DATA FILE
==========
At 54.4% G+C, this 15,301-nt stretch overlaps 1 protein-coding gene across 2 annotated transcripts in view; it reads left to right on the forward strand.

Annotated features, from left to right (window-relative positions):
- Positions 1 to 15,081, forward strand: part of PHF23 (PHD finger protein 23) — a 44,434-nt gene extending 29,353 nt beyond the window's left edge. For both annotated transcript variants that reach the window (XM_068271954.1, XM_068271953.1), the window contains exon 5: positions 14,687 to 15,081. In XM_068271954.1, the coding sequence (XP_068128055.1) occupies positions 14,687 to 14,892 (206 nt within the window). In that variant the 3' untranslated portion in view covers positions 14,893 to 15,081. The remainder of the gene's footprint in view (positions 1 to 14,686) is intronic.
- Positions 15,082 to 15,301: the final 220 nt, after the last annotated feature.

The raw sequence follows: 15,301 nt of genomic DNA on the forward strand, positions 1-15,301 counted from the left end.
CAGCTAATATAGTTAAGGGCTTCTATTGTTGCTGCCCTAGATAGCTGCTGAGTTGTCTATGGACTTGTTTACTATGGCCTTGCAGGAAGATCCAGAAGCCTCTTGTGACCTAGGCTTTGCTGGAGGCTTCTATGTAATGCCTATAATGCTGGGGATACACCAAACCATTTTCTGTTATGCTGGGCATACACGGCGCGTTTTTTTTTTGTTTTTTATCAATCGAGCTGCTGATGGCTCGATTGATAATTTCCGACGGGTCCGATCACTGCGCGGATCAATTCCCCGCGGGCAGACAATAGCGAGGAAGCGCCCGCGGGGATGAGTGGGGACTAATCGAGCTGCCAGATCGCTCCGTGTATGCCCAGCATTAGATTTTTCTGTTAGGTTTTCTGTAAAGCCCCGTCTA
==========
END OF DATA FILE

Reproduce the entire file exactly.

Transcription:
At 54.4% G+C, this 15,301-nt stretch overlaps 1 protein-coding gene across 2 annotated transcripts in view; it reads left to right on the forward strand.

Annotated features, from left to right (window-relative positions):
- Positions 1 to 15,081, forward strand: part of PHF23 (PHD finger protein 23) — a 44,434-nt gene extending 29,353 nt beyond the window's left edge. For both annotated transcript variants that reach the window (XM_068271954.1, XM_068271953.1), the window contains exon 5: positions 14,687 to 15,081. In XM_068271954.1, the coding sequence (XP_068128055.1) occupies positions 14,687 to 14,892 (206 nt within the window). In that variant the 3' untranslated portion in view covers positions 14,893 to 15,081. The remainder of the gene's footprint in view (positions 1 to 14,686) is intronic.
- Positions 15,082 to 15,301: the final 220 nt, after the last annotated feature.

The raw sequence follows: 15,301 nt of genomic DNA on the forward strand, positions 1-15,301 counted from the left end.
CAGCTAATATAGTTAAGGGCTTCTATTGTTGCTGCCCTAGATAGCTGCTGAGTTGTCTATGGACTTGTTTACTATGGCCTTGCAGGAAGATCCAGAAGCCTCTTGTGACCTAGGCTTTGCTGGAGGCTTCTATGTAATGCCTATAATGCTGGGGATACACCAAACCATTTTCTGTTATGCTGGGCATACACGGCGCGTTTTTTTTTTGTTTTTTATCAATCGAGCTGCTGATGGCTCGATTGATAATTTCCGACGGGTCCGATCACTGCGCGGATCAATTCCCCGCGGGCAGACAATAGCGAGGAAGCGCCCGCGGGGATGAGTGGGGACTAATCGAGCTGCCAGATCGCTCCGTGTATGCCCAGCATTAGATTTTTCTGTTAGGTTTTCTGTAAAGCCCCGTCTA